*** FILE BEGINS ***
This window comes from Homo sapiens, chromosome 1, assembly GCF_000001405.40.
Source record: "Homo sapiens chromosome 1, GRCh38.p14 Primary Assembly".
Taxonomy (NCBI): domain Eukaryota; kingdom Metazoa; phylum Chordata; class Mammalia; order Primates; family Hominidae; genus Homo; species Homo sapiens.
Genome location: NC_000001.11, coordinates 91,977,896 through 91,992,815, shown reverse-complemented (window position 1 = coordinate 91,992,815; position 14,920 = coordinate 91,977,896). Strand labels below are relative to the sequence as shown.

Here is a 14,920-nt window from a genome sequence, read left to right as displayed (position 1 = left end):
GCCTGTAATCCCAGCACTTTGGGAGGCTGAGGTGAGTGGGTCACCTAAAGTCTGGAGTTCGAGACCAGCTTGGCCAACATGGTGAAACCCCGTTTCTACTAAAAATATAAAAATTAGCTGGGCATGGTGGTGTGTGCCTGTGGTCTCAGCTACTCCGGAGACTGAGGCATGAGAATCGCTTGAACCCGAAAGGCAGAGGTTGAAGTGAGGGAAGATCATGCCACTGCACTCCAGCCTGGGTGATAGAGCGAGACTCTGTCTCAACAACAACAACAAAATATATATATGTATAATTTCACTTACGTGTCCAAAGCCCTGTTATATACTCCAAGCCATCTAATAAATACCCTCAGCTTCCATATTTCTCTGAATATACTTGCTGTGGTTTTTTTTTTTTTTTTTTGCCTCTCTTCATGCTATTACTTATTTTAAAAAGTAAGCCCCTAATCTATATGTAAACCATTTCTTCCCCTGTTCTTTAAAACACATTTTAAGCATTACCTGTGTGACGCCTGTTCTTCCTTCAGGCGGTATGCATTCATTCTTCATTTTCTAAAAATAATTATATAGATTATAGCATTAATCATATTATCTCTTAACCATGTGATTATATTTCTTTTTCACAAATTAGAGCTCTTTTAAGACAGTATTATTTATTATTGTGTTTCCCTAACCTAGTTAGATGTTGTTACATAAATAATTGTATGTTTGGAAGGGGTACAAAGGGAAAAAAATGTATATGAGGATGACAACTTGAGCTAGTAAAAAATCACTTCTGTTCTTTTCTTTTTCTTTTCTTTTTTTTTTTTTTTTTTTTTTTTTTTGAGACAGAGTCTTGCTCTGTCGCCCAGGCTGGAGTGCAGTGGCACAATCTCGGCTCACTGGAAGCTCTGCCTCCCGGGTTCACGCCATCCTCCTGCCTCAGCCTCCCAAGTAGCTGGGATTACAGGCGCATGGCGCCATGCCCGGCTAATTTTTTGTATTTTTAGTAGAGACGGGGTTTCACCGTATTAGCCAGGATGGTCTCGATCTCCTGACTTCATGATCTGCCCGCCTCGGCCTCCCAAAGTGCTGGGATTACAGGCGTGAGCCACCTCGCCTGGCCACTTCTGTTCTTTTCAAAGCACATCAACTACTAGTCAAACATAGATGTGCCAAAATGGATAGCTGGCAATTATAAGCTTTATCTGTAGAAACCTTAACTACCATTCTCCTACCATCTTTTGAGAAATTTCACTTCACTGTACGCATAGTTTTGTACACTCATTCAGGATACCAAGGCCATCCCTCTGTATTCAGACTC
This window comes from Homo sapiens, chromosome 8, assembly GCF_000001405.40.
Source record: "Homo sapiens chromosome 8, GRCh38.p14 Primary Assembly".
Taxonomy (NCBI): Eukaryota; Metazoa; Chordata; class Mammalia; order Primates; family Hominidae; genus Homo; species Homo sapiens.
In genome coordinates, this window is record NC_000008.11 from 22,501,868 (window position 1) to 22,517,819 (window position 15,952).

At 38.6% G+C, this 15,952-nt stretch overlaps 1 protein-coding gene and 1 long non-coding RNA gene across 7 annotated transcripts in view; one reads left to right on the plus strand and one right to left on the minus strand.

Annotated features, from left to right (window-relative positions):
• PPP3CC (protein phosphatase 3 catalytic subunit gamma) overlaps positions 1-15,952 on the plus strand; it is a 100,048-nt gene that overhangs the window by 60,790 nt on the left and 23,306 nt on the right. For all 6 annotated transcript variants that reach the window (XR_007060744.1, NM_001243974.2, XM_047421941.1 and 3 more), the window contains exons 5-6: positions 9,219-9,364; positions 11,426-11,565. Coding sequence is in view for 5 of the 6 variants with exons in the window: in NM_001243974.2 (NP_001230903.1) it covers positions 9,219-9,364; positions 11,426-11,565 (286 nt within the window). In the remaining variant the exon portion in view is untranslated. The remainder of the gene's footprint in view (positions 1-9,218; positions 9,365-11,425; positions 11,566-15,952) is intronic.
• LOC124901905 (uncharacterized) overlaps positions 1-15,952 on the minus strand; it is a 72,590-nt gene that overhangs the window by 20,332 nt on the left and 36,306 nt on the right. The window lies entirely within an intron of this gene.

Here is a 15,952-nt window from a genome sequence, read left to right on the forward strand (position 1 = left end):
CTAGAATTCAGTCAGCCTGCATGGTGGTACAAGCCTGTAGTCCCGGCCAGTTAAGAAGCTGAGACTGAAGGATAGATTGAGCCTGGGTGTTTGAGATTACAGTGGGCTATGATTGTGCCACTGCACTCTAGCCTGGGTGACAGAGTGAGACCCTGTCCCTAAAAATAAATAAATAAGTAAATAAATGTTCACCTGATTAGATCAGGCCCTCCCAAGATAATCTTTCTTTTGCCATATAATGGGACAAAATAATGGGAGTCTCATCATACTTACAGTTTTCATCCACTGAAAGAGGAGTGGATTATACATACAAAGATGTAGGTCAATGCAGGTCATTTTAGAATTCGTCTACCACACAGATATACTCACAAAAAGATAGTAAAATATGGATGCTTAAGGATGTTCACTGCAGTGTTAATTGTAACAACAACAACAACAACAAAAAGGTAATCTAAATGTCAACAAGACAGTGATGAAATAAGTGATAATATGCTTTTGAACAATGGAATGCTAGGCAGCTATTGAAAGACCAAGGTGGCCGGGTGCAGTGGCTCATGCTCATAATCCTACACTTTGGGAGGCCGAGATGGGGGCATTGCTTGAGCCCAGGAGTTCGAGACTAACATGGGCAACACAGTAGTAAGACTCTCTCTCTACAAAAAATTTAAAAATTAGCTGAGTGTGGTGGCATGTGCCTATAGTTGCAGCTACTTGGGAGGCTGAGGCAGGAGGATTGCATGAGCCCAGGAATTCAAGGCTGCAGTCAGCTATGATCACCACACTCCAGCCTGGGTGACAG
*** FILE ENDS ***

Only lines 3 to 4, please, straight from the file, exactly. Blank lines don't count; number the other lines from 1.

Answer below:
Taxonomy (NCBI): domain Eukaryota; kingdom Metazoa; phylum Chordata; class Mammalia; order Primates; family Hominidae; genus Homo; species Homo sapiens.
Genome location: NC_000001.11, coordinates 91,977,896 through 91,992,815, shown reverse-complemented (window position 1 = coordinate 91,992,815; position 14,920 = coordinate 91,977,896). Strand labels below are relative to the sequence as shown.